Representing valued bodies in PE: a visual inquiry with British Asian girls
journal contributionposted on 18.02.2013 by Joanne L. Hill, Laura Azzarito
Any type of content formally published in an academic journal, usually following a peer-review process.
Background: Status or value in sport and physical education (PE) contexts is often associated with performances of highly proficient sporting bodies, which produce hierarchies of privileged and marginalised gendered and racialised positions. This may be communicated through text and images shared within school, physical cultures and media that young people consume. Understanding how students make sense of constructions of valued bodies in PE, and how this affects their sense of self, can assist in creating spaces for young people to experience alternative narratives. Focus: The paper’s aims are to explore varying ways British Asian girls visualise and make sense of themselves as active or sporting bodies, and what this means for their (dis)engagement in physical activity. Theoretical framework: This study draws on a feminist poststructuralist approach concerning the ways in which young people create multiple subject positions through negotiating or rejecting verbal and visual narratives about physical activity and girlhood. Methods: The data draws from a one-year collaborative visual ethnography conducted with 25 students aged 13–14 in a predominantly British Asian urban secondary school in the UK. In this research, student-participants were included in the data production through being asked to create photographs over a two-week period that represented their views of valued bodies in physical activity contexts in and out of school. Focus group interviews used participant-driven photo elicitation techniques to talk through the images. Findings: In this paper, two British Asian girls’ photos enabled them to talk about, analyse, and reflect on valued or sporting bodies that they saw in visual media. The girls illustrated their performances of constrained or empowered physicalities, within a physical culture that values, among girls, racialised performances of active but feminised bodies. Many girls placed their physical activity significantly in school, and saw sporting bodies as male and elite. Where students do not associate people like themselves as sporting bodies, there may be implications for their continued involvement in physical activity. At the same time, girls were physically activity outside of school despite not seeing themselves as sporty. Reflecting on the invisibility of minority ethnic women in sports media, this research suggests that greater representation may enable young minority women to see themselves and people like them as valued bodies in sport and physical activity.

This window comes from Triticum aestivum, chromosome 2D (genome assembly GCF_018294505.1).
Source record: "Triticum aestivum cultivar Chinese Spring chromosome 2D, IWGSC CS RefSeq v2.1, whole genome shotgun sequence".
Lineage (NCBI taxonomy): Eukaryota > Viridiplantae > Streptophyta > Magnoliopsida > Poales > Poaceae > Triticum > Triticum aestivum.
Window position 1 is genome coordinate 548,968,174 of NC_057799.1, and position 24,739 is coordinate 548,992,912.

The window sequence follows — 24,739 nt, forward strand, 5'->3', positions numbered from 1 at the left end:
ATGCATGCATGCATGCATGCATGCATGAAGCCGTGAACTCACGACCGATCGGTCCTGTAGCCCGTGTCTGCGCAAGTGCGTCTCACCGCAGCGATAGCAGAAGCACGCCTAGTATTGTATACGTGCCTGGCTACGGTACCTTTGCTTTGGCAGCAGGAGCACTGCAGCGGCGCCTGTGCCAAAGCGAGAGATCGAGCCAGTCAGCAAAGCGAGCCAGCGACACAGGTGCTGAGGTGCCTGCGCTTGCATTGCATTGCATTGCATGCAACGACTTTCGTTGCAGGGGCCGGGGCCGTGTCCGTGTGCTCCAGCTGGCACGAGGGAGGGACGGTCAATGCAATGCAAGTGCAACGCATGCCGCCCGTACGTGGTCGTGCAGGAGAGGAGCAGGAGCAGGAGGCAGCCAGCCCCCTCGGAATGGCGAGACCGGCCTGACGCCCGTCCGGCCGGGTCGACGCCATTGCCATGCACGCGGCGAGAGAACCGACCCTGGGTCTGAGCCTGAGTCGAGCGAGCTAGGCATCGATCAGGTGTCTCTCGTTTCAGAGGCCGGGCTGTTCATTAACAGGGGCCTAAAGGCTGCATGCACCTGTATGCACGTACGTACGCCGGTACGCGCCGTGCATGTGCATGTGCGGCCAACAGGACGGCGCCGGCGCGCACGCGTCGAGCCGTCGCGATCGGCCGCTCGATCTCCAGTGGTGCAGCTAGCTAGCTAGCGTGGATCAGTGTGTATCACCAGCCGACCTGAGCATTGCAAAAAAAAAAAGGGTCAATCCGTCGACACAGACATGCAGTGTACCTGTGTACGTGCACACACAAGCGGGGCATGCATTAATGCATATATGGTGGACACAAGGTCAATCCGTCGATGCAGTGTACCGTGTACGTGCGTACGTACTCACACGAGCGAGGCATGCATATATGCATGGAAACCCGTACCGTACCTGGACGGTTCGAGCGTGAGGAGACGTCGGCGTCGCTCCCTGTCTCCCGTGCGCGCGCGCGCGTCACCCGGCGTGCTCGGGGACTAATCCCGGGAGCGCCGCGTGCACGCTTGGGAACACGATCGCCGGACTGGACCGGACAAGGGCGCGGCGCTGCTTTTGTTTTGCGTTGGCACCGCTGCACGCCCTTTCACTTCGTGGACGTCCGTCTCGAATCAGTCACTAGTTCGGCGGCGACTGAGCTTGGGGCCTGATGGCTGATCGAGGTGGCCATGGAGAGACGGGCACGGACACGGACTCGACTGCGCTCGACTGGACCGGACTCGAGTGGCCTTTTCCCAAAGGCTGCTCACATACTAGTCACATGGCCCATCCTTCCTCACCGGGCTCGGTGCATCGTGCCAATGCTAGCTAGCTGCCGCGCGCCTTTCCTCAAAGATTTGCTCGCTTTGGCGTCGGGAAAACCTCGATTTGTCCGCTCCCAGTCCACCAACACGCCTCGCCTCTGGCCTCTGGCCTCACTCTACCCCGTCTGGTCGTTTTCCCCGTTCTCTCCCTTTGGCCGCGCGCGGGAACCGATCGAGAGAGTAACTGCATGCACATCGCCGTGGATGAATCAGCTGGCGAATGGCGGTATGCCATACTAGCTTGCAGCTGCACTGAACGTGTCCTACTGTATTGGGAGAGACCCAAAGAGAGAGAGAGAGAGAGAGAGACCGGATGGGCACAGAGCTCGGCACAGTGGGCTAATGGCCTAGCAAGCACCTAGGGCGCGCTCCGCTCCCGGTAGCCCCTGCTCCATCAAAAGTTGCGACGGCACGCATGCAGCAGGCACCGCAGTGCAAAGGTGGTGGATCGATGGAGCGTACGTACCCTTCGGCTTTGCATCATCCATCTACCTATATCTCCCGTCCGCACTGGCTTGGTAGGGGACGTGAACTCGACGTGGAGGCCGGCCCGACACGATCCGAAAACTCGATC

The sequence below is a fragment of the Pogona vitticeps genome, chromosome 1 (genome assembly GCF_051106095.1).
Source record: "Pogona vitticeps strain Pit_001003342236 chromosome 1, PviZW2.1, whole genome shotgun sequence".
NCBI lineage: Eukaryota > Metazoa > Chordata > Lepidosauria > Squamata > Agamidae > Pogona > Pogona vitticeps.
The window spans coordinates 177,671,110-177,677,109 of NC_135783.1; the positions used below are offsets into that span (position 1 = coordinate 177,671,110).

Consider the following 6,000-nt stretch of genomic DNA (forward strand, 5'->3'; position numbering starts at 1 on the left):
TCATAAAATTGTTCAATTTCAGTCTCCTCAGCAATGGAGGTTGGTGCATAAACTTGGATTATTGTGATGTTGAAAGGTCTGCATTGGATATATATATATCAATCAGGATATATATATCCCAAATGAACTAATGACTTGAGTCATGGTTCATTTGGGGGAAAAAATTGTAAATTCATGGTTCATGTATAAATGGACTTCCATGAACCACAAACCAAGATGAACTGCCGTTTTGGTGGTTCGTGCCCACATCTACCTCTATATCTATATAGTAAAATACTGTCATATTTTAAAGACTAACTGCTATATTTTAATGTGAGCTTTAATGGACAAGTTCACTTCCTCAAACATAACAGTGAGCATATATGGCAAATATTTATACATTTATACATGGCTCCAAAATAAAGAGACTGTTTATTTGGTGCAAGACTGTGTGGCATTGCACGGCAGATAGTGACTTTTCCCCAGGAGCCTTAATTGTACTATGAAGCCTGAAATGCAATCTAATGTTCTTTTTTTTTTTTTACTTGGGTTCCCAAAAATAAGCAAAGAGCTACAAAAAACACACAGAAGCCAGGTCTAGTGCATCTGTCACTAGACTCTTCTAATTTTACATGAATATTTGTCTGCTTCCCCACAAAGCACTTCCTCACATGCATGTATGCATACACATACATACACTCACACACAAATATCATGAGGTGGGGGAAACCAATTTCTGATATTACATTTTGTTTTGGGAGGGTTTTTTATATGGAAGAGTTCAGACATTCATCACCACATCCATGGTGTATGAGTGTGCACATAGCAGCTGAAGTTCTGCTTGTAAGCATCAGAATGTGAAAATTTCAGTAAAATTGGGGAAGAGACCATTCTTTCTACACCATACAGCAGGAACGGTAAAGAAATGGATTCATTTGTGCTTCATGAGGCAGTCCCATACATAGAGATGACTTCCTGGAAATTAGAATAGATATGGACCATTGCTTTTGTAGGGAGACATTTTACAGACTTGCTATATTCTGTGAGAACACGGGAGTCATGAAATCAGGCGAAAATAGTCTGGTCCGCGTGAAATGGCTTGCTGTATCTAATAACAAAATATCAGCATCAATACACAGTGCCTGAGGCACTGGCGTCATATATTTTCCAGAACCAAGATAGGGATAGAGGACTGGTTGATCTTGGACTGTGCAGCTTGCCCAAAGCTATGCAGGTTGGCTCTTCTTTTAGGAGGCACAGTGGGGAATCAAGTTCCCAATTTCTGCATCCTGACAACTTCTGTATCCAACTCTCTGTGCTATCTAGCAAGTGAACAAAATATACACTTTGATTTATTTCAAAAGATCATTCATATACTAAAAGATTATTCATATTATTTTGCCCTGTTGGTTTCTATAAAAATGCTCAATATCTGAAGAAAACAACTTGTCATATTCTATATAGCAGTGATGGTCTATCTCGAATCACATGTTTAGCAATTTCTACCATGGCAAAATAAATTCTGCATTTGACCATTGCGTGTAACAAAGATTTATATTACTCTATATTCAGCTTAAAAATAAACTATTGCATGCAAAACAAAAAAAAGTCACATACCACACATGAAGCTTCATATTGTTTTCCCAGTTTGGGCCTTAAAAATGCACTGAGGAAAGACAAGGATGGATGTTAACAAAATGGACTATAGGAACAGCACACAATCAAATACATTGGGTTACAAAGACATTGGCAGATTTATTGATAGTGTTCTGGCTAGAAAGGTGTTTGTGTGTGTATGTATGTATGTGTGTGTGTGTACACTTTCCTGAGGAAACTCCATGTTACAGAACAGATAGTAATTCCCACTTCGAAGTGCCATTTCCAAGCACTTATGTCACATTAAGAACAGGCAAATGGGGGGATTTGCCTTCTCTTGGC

- Sport, Exercise and Health Sciences